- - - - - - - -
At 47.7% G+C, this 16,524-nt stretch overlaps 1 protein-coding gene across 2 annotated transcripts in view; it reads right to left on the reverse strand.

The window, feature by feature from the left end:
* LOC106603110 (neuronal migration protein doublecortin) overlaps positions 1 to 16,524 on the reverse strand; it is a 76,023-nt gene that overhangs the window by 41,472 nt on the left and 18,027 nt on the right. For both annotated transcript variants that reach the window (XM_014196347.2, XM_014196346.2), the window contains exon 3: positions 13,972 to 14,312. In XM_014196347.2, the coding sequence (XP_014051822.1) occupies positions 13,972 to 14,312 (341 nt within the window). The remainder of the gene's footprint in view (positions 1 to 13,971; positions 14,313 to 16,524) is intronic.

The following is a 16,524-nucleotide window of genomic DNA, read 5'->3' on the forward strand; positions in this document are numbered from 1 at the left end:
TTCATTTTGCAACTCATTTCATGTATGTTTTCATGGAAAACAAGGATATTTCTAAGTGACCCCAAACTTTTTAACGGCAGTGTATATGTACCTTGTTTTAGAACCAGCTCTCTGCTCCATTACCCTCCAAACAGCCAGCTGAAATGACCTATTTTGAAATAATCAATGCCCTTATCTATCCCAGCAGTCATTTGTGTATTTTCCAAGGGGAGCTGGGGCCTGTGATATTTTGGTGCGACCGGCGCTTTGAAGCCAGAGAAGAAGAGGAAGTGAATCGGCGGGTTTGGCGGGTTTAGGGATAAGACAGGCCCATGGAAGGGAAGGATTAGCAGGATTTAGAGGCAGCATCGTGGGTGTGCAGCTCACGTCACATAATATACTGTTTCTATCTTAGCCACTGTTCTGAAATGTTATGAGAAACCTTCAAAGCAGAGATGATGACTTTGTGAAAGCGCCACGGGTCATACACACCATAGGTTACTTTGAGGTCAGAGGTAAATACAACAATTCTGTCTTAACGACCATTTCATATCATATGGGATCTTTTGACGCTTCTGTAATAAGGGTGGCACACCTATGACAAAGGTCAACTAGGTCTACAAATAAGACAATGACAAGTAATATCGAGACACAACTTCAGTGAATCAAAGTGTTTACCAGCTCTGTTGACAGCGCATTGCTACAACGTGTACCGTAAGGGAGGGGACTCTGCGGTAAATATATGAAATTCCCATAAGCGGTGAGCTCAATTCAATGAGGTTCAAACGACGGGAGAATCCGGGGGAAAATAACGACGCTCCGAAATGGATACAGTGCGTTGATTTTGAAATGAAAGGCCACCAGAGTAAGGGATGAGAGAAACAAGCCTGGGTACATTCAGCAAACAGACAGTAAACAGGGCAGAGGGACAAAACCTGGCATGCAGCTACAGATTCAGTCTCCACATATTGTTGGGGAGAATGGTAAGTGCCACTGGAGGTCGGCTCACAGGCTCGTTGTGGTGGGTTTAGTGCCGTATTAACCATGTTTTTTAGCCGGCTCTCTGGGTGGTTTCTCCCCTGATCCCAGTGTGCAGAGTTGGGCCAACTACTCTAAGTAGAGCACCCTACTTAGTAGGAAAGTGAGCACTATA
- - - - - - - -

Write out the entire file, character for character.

At 47.7% G+C, this 16,524-nt stretch overlaps 1 protein-coding gene across 2 annotated transcripts in view; it reads right to left on the reverse strand.

The window, feature by feature from the left end:
* LOC106603110 (neuronal migration protein doublecortin) overlaps positions 1 to 16,524 on the reverse strand; it is a 76,023-nt gene that overhangs the window by 41,472 nt on the left and 18,027 nt on the right. For both annotated transcript variants that reach the window (XM_014196347.2, XM_014196346.2), the window contains exon 3: positions 13,972 to 14,312. In XM_014196347.2, the coding sequence (XP_014051822.1) occupies positions 13,972 to 14,312 (341 nt within the window). The remainder of the gene's footprint in view (positions 1 to 13,971; positions 14,313 to 16,524) is intronic.

The following is a 16,524-nucleotide window of genomic DNA, read 5'->3' on the forward strand; positions in this document are numbered from 1 at the left end:
TTCATTTTGCAACTCATTTCATGTATGTTTTCATGGAAAACAAGGATATTTCTAAGTGACCCCAAACTTTTTAACGGCAGTGTATATGTACCTTGTTTTAGAACCAGCTCTCTGCTCCATTACCCTCCAAACAGCCAGCTGAAATGACCTATTTTGAAATAATCAATGCCCTTATCTATCCCAGCAGTCATTTGTGTATTTTCCAAGGGGAGCTGGGGCCTGTGATATTTTGGTGCGACCGGCGCTTTGAAGCCAGAGAAGAAGAGGAAGTGAATCGGCGGGTTTGGCGGGTTTAGGGATAAGACAGGCCCATGGAAGGGAAGGATTAGCAGGATTTAGAGGCAGCATCGTGGGTGTGCAGCTCACGTCACATAATATACTGTTTCTATCTTAGCCACTGTTCTGAAATGTTATGAGAAACCTTCAAAGCAGAGATGATGACTTTGTGAAAGCGCCACGGGTCATACACACCATAGGTTACTTTGAGGTCAGAGGTAAATACAACAATTCTGTCTTAACGACCATTTCATATCATATGGGATCTTTTGACGCTTCTGTAATAAGGGTGGCACACCTATGACAAAGGTCAACTAGGTCTACAAATAAGACAATGACAAGTAATATCGAGACACAACTTCAGTGAATCAAAGTGTTTACCAGCTCTGTTGACAGCGCATTGCTACAACGTGTACCGTAAGGGAGGGGACTCTGCGGTAAATATATGAAATTCCCATAAGCGGTGAGCTCAATTCAATGAGGTTCAAACGACGGGAGAATCCGGGGGAAAATAACGACGCTCCGAAATGGATACAGTGCGTTGATTTTGAAATGAAAGGCCACCAGAGTAAGGGATGAGAGAAACAAGCCTGGGTACATTCAGCAAACAGACAGTAAACAGGGCAGAGGGACAAAACCTGGCATGCAGCTACAGATTCAGTCTCCACATATTGTTGGGGAGAATGGTAAGTGCCACTGGAGGTCGGCTCACAGGCTCGTTGTGGTGGGTTTAGTGCCGTATTAACCATGTTTTTTAGCCGGCTCTCTGGGTGGTTTCTCCCCTGATCCCAGTGTGCAGAGTTGGGCCAACTACTCTAAGTAGAGCACCCTACTTAGTAGGAAAGTGAGCACTATA